Wisconsin fentanyl deaths up 97%, state health officials say

Wisconsin fentanyl deaths have increased by 97% since 2019, prompting state health officials to issue a public health advisory to warn about the number of deaths caused by drugs laced with synthetic substances. It's aimed at increasing awareness and getting everyone involved in preventing these preventable deaths. One Kenosha mother who lost her daughter to a fentanyl overdose says she wishes it happened sooner and hopes it helps. 

The numbers from the DHS are alarming. From 2019 to 2021, the number of yearly fentanyl overdose deaths nearly doubled, with 651 in 2019 and 1,280 in 2021. Synthetic opioids (primarily fentanyl), were identified in 91% of opioid overdose deaths and 73% of all overdose deaths in the state in 2021. 

Fentanyl is up to 50 times stronger than heroin and up to 100 times stronger than morphine, the DHS noted. Because it is strong and cheap to produce, people who manufacture illegal drugs use fentanyl to make other drugs more powerful and less expensive to make. Fentanyl can be added to pills, heroin, cocaine, methamphetamine and other drugs.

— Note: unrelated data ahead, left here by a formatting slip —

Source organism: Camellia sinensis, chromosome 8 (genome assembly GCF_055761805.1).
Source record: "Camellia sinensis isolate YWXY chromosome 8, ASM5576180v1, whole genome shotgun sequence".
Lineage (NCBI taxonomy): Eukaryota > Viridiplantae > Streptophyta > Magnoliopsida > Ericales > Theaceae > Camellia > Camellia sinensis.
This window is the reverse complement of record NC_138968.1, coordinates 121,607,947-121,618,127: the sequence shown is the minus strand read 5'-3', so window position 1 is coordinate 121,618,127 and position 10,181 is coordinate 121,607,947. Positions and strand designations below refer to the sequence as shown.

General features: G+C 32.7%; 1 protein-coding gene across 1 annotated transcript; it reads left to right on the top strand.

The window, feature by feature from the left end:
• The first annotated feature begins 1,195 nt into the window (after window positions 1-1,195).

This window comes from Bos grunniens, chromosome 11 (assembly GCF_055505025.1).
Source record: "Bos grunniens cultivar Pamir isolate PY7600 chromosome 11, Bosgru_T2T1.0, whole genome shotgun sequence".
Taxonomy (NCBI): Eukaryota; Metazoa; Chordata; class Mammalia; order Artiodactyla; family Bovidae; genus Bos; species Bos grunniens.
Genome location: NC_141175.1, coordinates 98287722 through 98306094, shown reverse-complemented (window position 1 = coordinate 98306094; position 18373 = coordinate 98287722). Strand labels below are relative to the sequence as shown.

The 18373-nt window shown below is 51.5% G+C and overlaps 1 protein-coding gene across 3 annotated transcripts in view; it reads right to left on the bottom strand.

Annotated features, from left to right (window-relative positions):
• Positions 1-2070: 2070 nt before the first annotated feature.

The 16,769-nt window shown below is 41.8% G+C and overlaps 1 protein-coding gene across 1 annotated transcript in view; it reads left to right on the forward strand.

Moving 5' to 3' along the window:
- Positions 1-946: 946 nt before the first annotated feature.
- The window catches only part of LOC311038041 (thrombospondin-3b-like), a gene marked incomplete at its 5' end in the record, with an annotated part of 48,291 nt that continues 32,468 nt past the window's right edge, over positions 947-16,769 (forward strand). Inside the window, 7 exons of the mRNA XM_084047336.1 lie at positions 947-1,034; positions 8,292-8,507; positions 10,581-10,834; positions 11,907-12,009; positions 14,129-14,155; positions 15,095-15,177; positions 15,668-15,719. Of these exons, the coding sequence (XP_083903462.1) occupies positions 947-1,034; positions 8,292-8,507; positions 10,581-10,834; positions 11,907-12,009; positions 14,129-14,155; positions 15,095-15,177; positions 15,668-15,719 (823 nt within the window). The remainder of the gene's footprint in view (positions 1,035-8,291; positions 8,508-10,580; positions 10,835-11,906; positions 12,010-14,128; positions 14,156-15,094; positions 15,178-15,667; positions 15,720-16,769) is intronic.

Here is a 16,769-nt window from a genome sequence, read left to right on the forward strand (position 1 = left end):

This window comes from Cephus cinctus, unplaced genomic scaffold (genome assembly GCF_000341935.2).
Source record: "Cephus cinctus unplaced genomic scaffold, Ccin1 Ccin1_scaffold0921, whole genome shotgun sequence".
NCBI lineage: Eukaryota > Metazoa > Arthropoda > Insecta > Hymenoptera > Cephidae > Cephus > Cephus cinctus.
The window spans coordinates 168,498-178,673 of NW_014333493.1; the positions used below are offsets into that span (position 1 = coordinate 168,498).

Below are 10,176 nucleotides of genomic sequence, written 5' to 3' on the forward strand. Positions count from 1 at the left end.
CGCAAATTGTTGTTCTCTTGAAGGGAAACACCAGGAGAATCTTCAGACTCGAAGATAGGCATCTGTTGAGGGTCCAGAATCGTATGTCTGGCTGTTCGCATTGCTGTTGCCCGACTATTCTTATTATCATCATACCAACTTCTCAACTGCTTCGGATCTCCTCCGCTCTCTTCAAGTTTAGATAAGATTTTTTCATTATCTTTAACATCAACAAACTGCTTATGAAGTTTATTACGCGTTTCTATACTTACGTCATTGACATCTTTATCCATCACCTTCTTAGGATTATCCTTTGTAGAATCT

Steps taken to prevent fentanyl overdoses

In a news release Wednesday, Aug. 17 announcing the public health advisory, DHS officials laid out a series of steps that have been taken "to prevent unnecessary deaths."

Most recently, in March, Governor Tony Evers decriminalized fentanyl test strips to test a substance for the presence of fentanyl. Anyone who wants to get the test strips should contact the Wisconsin Addiction Recovery Helpline. While these strips are available around the state, a portion of the opioid settlement funds with drug manufacturers and distributors will be used to make the strips more widely available across Wisconsin.

(Photo by DON EMMERT/AFP via Getty Images)